Many social media marketers and even social media agencies spend a tremendous amount of time on tracking, analytics and reporting. Much of these activities give some insight into the reach and effectiveness of a social media program. However, some of that activity often ends up as “make-work” time-wasting that does not lead to actionable information of value.
One of the evaluation activities that is often overlooked is user-view analysis. User-view analysis is the viewing and evaluation of your total social media presence from the perspective of your target audience. You know what you do, the services you provide and the products you make, but does your social presence, profiles, graphics and messaging reflect that accurately to your community?
Now is where you get completely honest with yourself. Step back and pretend you are your prospective customer, then view your social media marketing from their perspective:
1) Review your feeds – What are you posting? If you were a follower or fan, would you find it interesting, fun, something you would share or comment on? Are you pitching too much? Is what you are sharing, posting and including in your various feeds relevant to the interests of your target audience?
2) Review your bio’s and profile content – If you didn’t know you or your brand at all and you looked at your twitter, facebook, fanpage or Linkedin accounts. would you understand what you do? Would it be interesting or enticing? Is the bio part human, part business or simply a cold, drab incoherent rant? If you were your target audience would YOU follow the account, like the page or accept the friend request?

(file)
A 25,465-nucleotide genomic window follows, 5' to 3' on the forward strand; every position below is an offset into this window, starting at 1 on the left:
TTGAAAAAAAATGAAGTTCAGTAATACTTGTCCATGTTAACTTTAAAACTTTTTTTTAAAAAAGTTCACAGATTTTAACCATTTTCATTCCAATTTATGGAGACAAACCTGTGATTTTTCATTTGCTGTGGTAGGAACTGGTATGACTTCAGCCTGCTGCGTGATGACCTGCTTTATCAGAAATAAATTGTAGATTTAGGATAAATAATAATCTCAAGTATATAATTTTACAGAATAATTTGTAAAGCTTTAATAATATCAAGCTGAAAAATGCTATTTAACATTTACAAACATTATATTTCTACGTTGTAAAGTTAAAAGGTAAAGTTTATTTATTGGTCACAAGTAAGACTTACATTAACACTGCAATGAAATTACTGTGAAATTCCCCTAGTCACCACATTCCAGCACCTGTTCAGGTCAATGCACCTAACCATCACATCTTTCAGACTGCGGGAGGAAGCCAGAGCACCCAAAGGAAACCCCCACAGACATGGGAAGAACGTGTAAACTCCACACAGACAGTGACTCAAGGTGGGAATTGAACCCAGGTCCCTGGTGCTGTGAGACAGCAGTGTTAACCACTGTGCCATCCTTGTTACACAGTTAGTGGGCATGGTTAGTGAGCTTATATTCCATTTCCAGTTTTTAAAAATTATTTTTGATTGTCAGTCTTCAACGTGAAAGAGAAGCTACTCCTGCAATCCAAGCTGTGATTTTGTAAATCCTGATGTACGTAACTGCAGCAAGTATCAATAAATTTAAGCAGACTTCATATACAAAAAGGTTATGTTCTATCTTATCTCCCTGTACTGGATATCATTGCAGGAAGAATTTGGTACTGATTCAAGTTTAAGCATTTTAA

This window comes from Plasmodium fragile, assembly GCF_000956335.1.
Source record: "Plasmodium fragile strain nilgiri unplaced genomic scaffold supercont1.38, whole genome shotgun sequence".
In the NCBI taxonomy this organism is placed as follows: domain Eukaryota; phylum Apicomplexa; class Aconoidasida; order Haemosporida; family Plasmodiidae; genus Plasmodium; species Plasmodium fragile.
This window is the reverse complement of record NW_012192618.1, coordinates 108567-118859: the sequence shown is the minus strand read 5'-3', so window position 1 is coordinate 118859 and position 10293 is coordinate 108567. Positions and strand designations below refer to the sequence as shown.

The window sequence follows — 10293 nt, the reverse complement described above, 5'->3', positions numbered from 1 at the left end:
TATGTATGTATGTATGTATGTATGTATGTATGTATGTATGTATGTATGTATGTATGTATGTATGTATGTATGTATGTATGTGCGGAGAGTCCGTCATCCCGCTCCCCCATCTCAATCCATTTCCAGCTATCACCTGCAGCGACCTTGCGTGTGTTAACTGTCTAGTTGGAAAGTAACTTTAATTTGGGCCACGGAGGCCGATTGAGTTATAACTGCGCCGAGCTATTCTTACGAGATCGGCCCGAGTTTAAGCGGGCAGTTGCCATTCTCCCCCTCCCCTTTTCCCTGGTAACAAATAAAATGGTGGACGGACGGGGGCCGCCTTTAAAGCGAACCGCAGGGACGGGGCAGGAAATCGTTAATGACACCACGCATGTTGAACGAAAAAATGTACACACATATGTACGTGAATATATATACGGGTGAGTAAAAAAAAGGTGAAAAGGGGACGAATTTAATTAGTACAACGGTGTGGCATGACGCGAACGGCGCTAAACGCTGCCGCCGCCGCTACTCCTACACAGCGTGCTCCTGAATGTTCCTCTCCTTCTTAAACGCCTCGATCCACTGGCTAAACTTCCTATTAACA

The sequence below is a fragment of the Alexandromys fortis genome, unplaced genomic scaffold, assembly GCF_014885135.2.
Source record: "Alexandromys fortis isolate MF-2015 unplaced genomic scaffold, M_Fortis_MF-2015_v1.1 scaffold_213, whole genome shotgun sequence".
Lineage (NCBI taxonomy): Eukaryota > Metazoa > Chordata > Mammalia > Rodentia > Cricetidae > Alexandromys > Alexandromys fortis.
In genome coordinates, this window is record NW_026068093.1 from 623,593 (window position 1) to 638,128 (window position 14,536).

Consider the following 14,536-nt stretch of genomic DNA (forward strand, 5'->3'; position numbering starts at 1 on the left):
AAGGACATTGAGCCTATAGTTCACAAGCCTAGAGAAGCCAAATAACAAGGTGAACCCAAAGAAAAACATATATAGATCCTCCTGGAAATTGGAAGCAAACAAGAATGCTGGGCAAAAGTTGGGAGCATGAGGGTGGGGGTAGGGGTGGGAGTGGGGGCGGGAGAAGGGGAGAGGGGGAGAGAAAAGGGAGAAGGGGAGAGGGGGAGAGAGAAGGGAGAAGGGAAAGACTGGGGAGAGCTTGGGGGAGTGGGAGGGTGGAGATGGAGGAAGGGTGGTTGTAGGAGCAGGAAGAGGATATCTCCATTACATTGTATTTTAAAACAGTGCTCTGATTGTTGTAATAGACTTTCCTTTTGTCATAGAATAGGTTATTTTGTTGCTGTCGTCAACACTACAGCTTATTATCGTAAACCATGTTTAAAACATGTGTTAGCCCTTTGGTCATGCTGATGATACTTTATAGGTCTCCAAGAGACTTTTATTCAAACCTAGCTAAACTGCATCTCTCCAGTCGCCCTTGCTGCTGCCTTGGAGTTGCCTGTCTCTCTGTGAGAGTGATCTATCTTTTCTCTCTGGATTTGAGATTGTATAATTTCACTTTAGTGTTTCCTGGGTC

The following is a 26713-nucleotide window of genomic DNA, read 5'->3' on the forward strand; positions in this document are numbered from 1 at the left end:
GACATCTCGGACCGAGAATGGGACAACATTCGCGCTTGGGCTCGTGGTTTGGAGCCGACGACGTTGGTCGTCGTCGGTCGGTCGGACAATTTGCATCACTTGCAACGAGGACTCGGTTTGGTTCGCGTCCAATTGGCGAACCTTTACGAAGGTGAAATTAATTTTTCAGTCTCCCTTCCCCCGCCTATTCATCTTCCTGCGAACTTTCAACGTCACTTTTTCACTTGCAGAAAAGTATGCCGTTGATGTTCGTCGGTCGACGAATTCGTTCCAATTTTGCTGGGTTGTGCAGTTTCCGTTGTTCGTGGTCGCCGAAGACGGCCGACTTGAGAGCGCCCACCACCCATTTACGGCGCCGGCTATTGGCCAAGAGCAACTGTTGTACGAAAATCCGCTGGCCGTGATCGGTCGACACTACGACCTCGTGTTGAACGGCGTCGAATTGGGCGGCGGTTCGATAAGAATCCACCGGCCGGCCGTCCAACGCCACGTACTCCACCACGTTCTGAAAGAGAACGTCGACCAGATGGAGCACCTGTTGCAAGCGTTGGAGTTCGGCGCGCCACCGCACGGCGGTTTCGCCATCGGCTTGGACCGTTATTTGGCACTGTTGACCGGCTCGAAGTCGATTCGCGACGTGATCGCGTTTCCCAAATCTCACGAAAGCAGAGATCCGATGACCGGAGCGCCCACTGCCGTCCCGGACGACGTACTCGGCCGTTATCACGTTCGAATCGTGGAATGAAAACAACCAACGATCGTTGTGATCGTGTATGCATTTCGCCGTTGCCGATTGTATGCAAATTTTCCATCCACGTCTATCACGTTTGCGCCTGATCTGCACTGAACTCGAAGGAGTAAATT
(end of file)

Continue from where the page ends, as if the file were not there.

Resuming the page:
*I highly suggest that unless you are a larger established brand, include YOUR or at least A name in the name field of your Twitter account.
3) Review your graphics – If you’re a solepreneur, a startup or new in social media marketing, I highly recommend that your twitter account contains YOUR picture, not just a logo. People build relationships with people, not brands and logo’s they’ve never heard of!
4) Continuity – Does the message on all of your profiles, website and blog contain the same branding, message and continuity? Once you are sure you have the proper messaging, take the time to ensure that all connection points across the social graph reflect the similar value propositions and voice.
Here are the hard facts about neglecting to walk through these steps and look at your social media presence as your target market does. What you don’t know will hurt you. Most won’t tell you how bad your profiles are or that they are not following you because of this issue or that. Nobody is going to tell you they won’t do business with you because you are poorly handling your social profiles, content and strategy…
THEY’LL JUST LEAVE!